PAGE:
Biomedical Applications

Cancer Diagnostics

Cancer is a leading cause of death in developed countries and with changing demographics and economic developments, this trend will continue world-wide. Early detection of cancer is connected with longer survival times, better treatment options and higher chance of complete curing. Additionally, current diagnostic methods often rely on biopsies of the primary tumor, which are invasive, painful and potentially dangerous for the patient, depending of type and location of the tumor. An emerging alternative for diagnostic purposes is the "liquid biopsy" that is sampling tumor-associated biomarkers released by a tumor from a simple blood drawing. One attractive target in such a liquid biopsy are cells emitted by the primary tumor into the bloodstream. These circulating tumor cells (CTCs) are the vehicle of metastasis and offer a wider range of diagnostic information. Number of CTCs is correlated with prognosis of disease progression and the cells can be used for genetic analysis of the tumor or even be used for cell culture and xenografts. To detect CTCs out of a huge background of healthy blood cells, highly effective and specific capture methods are needed.  

Here, SPL methods can create large area capture arrays that - in combination with anti-fouling surfaces and microfluidc chambers - are able to not only isolate CTCs but make them accesible to further downstream analysis. Together with the medical group of Prof. Klaus Pantel at the UKE in Hamburg, we are developing complete microfluidic chip devices that can translate this approach into regular clinical use. 

Selected Publications

A Versatile Microarray Platform for Capturing Rare Cells
F. Brinkmann, M. Hirtz, A. Haller, T. M. Gorges, M. J. Vellekoop, S. Riethdorf, V. Müller, K. Pantel, H. Fuchs
Sci. Rep. 5 (2015) 15342, DOI:10.1038/srep15342

Evaluation of Microfluidic Ceiling Designs for the Capture of Circulating Tumor Cells on a Microarray Platform
H.-Y. Liu, C. Koch, A. Haller, S. A. Joosse, R. Kumar, M. J. Vellekoop, L. J. Horst, L. Keller, A. Babayan, A. V. Failla, J. Jensen, S, Peine, F. Keplinger, H. Fuchs, K. Pantel, M. Hirtz
Adv. Biosyst. 4 (2020) 1900162, DOI:10.1002/adbi.201900162


Biosensing with Cucurbiturils

Together with the group of Dr. Frank Biedermann, we explore the potential of surface bound cucurbiturils (CBs) as biosensors. In general, CBs can act es highly specific non-biological hosts of small biomolecules, like e.g. hormones. When combinined with indicator dyes, these host-guest ineraction can be read-out by e.g. a rise or drop in fluorescence intensity upon analyte binding. This led to the development of indicator-displacement assays (IDA) and guest-displacement assays (GDA) for sensitive and selective detection of analytes. In our project, SPL methods are used to provide patterned and multiplexed arrays of CBs on surfaces that can then be read out via fluorescence microscopy. By bringing the CBs from bulk phase to a surface bound state, we aim to minimize the volume of analyte needed and thus enhancing sensitivity of CB based sensing. Additionally, handling of such arrays will be easier and multiplexed detection becomes feasible.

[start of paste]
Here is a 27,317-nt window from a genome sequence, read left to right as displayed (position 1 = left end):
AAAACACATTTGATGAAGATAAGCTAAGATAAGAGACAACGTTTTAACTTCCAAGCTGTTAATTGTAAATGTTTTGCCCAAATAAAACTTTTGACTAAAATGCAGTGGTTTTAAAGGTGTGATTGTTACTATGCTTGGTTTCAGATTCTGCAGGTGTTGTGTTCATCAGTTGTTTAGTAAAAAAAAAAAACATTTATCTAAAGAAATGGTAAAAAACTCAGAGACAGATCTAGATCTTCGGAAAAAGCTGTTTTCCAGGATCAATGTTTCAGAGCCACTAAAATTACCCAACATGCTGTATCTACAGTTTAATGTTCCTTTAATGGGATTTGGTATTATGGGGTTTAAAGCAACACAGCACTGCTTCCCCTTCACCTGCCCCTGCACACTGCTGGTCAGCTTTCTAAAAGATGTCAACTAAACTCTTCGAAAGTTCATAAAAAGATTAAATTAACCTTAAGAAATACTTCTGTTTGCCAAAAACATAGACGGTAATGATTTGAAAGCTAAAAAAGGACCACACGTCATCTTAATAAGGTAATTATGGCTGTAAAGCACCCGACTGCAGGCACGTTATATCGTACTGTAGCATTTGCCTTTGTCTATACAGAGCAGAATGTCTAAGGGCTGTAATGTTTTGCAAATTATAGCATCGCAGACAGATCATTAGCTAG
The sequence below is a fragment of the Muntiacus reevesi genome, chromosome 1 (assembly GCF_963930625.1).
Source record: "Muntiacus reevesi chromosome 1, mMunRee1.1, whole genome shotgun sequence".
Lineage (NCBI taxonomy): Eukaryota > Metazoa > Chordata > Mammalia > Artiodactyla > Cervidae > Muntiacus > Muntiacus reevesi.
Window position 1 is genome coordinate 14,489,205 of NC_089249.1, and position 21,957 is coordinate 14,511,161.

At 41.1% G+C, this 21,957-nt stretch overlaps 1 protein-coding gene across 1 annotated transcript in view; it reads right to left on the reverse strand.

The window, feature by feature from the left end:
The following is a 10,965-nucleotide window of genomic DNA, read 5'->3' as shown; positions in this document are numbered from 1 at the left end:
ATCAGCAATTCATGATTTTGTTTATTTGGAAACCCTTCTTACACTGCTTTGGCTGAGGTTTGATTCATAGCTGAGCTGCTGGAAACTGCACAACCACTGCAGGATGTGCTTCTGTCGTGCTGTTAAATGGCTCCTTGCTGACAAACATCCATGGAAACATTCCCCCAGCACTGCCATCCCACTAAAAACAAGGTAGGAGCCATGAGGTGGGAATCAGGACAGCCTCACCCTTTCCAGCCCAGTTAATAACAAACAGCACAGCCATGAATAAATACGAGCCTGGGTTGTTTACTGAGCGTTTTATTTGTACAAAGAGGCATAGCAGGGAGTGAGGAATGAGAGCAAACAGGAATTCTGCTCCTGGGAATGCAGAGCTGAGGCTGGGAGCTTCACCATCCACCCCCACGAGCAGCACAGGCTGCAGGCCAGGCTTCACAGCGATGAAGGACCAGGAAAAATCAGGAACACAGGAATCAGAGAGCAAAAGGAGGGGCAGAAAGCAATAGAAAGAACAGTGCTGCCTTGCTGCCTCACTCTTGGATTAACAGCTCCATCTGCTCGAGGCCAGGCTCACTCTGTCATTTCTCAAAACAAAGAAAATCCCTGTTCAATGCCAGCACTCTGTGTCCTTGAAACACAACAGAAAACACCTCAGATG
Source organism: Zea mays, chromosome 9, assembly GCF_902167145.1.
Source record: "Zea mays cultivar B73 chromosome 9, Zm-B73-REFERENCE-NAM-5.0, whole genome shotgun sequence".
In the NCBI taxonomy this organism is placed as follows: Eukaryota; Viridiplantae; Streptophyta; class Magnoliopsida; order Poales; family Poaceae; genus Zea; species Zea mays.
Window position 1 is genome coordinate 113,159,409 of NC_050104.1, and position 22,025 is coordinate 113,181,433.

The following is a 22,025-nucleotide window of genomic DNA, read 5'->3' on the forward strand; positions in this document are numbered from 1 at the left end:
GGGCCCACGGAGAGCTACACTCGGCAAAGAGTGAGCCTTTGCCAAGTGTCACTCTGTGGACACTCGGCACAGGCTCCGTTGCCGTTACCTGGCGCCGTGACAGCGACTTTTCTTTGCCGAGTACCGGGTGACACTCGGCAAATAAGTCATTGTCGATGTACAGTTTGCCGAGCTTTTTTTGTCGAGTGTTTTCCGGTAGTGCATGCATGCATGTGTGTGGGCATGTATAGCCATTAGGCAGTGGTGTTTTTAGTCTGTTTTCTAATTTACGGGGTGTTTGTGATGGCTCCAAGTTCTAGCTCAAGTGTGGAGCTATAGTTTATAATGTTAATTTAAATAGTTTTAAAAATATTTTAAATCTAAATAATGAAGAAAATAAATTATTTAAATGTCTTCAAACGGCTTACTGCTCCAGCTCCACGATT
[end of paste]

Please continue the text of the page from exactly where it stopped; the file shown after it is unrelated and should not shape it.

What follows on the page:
Selected Publications

Teaching old indicators even more tricks: binding affinity measurements with the guest-displacement assay (GDA)
S. Sinn, J. Krämer, F. Biedermann  
Chem. Commun. 56 (2020) 6620-6623, DOI:10.1039/D0CC01841D

Presentation of Allergens

When experimenting with cells and their recognition of the sorrunding, being able to present defined and highly-localized stimuli is often imperative. One example is the study of the interaction between anti-body carrying receptors on immune cells with the matching allergens in order to better understand the recognition event and the subsequent activation of the cell's inner protein machinery as well as the modulation of these by drugs as e.g. steroids. Here, SPL methods can be used to provide large-area patterns of sub-cellular sized spots of model allergens, so interaction between the receptor and allergen occurs at defined and predictable positions making them much easier to observe in clear detail and time-resolved.

Incorporation of these arrays into microfluidic devices allowas for parallel and highly standardized experimentation in several parallel microchannels, furthering statistics and reproducibility of experimental conditions. Having defined and reproducible points of interactions allowed e.g. to pinpoint the locilzation and dynamics of the glucocoticoid receptor in mast cells during activation. Similar approaches can be applied to other cell types and recognition motifs to study adhesion processes or guide cells into certain positions on a sample.


Selected Publications

Allergen Arrays for Antibody Screening and Immune Cell Activation Profiling Generated by Parallel Lipid Dip-Pen Nanolithography
S. Sekula-Neuner, J. Maier, E. Oppong, A. C. B. Cato, M. Hirtz, H. Fuchs 
Small 8 (2012) 585-591, DOI:10.1002/smll.201101694

Localization and Dynamics of Glucocorticoid Receptor at the Plasma Membrane of Activated Mast Cells
F. Brinkmann, M. Hirtz, A. Haller, T. M. Gorges, M. J. Vellekoop, S. Riethdorf, V. Müller, K. Pantel, H. Fuchs
Small 10 (2014) 1991-1998, DOI:10.1002/smll.201303677

Click-Chemistry Based Allergen Arrays Generated by Polymer Pen Lithography for Mast Cell Activation Studies
R. Kumar, A. Bonicelli, S. Sekula-Neuner, A. C. B. Cato, M. Hirtz, H. Fuchs
Small 12 (2016) 5330-5338, DOI:10.1002/smll.201601623